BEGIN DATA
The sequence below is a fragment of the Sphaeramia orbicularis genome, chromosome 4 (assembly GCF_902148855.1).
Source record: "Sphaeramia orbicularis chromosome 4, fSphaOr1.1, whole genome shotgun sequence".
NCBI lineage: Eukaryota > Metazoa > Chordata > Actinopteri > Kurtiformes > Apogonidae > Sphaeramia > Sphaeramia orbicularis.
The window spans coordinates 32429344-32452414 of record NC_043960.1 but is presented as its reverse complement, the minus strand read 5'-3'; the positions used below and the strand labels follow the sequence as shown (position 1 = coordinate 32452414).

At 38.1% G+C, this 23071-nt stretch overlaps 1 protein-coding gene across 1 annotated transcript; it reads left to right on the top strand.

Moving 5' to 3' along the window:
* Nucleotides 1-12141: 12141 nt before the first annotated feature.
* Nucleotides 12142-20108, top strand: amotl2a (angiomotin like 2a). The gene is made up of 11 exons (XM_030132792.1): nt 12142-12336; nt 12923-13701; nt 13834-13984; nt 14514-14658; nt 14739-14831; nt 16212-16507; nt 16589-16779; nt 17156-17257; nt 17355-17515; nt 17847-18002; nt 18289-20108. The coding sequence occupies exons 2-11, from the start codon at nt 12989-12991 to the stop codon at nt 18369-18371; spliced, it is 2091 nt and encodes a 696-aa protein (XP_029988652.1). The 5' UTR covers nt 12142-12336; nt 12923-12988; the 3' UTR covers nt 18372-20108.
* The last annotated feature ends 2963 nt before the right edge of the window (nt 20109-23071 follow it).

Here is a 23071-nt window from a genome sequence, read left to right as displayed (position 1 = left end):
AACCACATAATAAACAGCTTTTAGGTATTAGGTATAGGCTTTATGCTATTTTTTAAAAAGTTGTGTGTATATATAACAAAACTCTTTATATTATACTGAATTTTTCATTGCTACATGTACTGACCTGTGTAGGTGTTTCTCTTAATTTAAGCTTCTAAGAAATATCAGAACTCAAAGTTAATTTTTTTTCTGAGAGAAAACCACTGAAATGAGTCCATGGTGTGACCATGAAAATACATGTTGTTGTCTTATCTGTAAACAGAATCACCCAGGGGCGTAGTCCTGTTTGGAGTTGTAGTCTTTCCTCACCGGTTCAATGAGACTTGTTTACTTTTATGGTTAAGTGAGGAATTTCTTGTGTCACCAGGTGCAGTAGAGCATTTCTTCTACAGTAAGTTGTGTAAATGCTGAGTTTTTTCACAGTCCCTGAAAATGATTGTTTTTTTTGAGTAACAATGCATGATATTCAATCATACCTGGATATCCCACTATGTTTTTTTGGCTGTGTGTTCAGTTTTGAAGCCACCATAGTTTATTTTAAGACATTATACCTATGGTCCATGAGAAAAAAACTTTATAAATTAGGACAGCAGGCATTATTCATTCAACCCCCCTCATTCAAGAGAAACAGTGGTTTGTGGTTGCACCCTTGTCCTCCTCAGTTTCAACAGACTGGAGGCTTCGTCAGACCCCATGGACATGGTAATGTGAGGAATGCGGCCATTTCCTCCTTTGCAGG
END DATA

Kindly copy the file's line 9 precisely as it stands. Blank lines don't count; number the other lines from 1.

* The last annotated feature ends 2963 nt before the right edge of the window (nt 20109-23071 follow it).